Julia really got into art somewhere around 72,000. She especially enjoyed drawing trees. Christine always felt like staying in, having some time to herself, so Julia and I took off, wended through back roads, and stopped whenever she found an oak or pine with tormented branches. The bench seat was perfect, too, because I’d drive with Julia pressed right up against me, even swing my arm around her when the road straightened out. While she sketched, I closed my eyes and listened to a radio station that loved crooners. Perry Como leaked through, and I thought the DeSoto was at peace, piping in tunes from its generation.

At 79,000, Ricky was over playing HORSE with Julia in the driveway. Christine and I were inside, cleaning up after a dinner party. I wanted to touch her, but thought maybe she didn’t want me to. I was scared to ask her about it, and then, hours later, after Ricky and Julia headed to the mall to buy some softball gear, she said she was unhappy and didn’t love her life. There was a day, she said, when she got into her car, and started to drive off. I told her to stay, and she said she would. I touched her fingers and felt her nails dig into my palm.

Mom died at 88,000. I’d been over at the house the week before and she’d been dressed up real nice, all in turquoise with a black hat, like she was headed to the Kentucky Derby. She’d even wanted to go for a walk, but it was cold, so we only made it down the block. She was quiet, and whenever I glanced her way, she smiled with only her lips. “A blue jay,” she said. “A blue jay.” Every bird she spotted was a blue jay, and I didn’t say otherwise.

Somewhere around 93,000, when Dad was seventy-six, we moved him into a retirement home not far from our place. Living alone didn’t work for him any longer: He slept until noon, and a couple times I got calls from neighbors saying that he’d left the front door wide open for hours, days even, in the middle of winter. The doctors had fancy words for what was happening to his brain, but all I knew was that he started calling me Joseph, like the brother he’d lost in the war.

At 96,000, despite Christine and I attending therapy, going to Mass, and joining a nature club (per the advice of the counselor), she told me she wanted a divorce. It was a Monday afternoon. I was at my drafting table, designing the entry way of an apartment complex. Her blouse was buttoned incorrectly, and a few inked notes were scrawled on her hand: dry cleaning, checks, and something else I couldn’t read. I was glad my mother wasn’t alive to hear the news, and relieved my father wouldn’t be able to understand it. Part of me wanted to fight for Christine, but I knew that matters of love didn’t need the approval of both partners—that this wasn’t the usual swimming pool or ski trip discussion. “We’ll tell Julia when she gets home from school, okay? She probably feels it coming. She’s been smarter than us for a while now.” I nodded, and Christine let me know she was going for a walk. I tried to leave my desk, but couldn’t. My legs were numb. I reached for my ruler and pressed on, detailing the ramp for wheelchair access. Thirty minutes later, the phone rang. Christine had been found in the road. She’d struck her head on the side of a curb and wasn’t responding.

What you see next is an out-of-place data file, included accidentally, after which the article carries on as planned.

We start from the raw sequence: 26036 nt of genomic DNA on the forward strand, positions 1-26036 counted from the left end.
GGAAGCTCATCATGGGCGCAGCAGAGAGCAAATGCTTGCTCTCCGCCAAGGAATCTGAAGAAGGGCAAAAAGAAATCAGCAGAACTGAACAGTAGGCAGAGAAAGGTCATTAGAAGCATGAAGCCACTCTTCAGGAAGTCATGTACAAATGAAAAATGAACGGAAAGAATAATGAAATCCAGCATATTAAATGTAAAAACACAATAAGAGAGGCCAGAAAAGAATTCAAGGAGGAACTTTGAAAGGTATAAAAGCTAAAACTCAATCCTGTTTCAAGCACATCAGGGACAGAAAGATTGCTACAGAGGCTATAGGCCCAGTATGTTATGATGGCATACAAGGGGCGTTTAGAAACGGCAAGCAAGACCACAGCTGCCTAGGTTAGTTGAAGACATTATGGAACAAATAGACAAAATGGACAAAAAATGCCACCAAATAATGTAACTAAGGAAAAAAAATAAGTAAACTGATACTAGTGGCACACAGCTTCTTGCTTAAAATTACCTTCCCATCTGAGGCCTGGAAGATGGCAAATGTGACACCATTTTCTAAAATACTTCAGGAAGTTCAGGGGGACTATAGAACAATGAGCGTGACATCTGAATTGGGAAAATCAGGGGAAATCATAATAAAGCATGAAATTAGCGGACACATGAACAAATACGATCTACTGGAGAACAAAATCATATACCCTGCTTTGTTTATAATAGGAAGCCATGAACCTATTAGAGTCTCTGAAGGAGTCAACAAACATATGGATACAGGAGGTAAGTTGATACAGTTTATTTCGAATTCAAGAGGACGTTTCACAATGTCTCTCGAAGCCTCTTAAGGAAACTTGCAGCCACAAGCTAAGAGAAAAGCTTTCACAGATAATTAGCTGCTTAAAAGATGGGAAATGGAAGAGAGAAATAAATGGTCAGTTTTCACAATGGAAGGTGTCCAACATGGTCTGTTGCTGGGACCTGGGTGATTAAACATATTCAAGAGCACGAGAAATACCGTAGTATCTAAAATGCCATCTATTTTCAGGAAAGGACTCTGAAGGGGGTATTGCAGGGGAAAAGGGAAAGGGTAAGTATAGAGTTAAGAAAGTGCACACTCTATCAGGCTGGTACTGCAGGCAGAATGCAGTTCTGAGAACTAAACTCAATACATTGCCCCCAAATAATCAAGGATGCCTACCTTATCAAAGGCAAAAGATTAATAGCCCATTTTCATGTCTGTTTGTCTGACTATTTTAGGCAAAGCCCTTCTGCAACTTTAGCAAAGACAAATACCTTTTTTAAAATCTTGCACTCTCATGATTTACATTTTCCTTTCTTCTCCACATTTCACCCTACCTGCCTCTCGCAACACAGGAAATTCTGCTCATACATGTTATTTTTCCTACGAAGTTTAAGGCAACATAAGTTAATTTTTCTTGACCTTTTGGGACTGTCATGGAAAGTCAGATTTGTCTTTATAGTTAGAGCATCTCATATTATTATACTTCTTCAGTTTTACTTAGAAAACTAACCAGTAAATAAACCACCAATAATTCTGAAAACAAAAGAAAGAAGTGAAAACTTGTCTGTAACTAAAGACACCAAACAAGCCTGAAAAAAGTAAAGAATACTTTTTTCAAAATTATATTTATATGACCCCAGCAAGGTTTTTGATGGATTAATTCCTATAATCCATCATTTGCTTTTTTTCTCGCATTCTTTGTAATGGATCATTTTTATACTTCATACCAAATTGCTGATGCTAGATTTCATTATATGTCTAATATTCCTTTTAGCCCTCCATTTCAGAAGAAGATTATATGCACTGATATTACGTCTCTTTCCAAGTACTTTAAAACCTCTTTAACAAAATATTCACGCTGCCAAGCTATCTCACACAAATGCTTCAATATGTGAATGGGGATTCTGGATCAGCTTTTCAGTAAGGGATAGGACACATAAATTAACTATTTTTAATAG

At 97,000, Christine was finally released. She’d spent four months in the hospital in a coma, and the doctors had performed two brain surgeries. She’d never again be my Purdue Christine, the one who drank Coke for breakfast and refused to write in anything but red ink. She was alive, but mostly likely would never walk or talk again. To my surprise, I enjoyed bathing her each morning, bringing her to the tub, and running the soap over her rounded ankles. She didn’t smile, but her eyes grew large and she blinked often, and I thought of it as our form of Morse code.

99,000 happened on our way to the creek. Me, Julia, and Christine sat up front on the bench seat, and Ricky took care of Dad in the back. When we got there, Ricky and Julia fished, while Christine, Dad, and I caught rays of sun on our faces. I thought Dad could make out the DeSoto. I thought he was happy to see the red beast at (almost) capacity, heavy with people, and he ran his fingers over the chrome handles and sweeping fenders. “Beautiful, beautiful,” he said.

The engine hit the 100,000 mark on the second of July. Julia and I wanted the milestone to happen on the 4th, but we had to take a detour one morning and the DeSoto tacked on a few extra miles. We cheered, though, and Julia kissed her mother. “Pull over, Dad,” she said. “I want to look at the moon.” She told me she’d read something in the paper about a super moon. She rushed out and took in the sky, and I aided Christine. The night seemed the same as the one before it. “Maybe I got the date wrong,” Julia said. But we stayed there anyway, running our eyes over the normal moon and normal stars, with several planes blinking and passing each other in the night, too, forming a sort of ephemeral constellation.

At 106,000, Julia enlisted in the Army. I’d always thought it was a bad idea for Dad to tell her all those war stories, because I saw the way her gaze narrowed and her attention span grew. Ricky’s face had done the same thing whenever anyone spoke about Stan Musial. “I’ll come home often,” she said. “And you can always drive down to North Carolina. It’s not that far. It’s nice there, warmer, and a lot closer to the ocean. Imagine the fish we can catch there.”

When the DeSoto collected its 108,000th mile, hospice took over for Dad. I sat by his bedside, my hands resting on his knee. I noticed he hadn’t been shaved in some time, and that light white whiskers had formed under his sideburns. I’d never seen him unshaven except for that one month when Ricky and I were boys and had given him the chickenpox. He couldn’t shave then, because he had a sizeable rash around his lips, so he grew a beard that Mom made him get rid of as soon as he got well. “That’s not the man I married. You look like Castro,” she kept saying. Even in that sterile room, with little to smile about, I managed. I stroked my forefinger against the grain of his beard. I did it for minutes, savoring the warmth of his face and the bend of his sharp hairs. It had been a long time since I’d kissed Dad. After I’d gone to college, we started hugging; later, we shook hands and patted each other on the back, like jocks. So, I hunched over and pecked his cheek. His scent was strong—a mix of cologne and night sweat—and I brought my lips to his soft skin again. And again. In his bed, like this, he was quiet and strong; he was the same Godlike man I’d worshipped as boy, from the doorway, when I would get up early to watch cartoons with Ricky and study the rising and falling of his chest.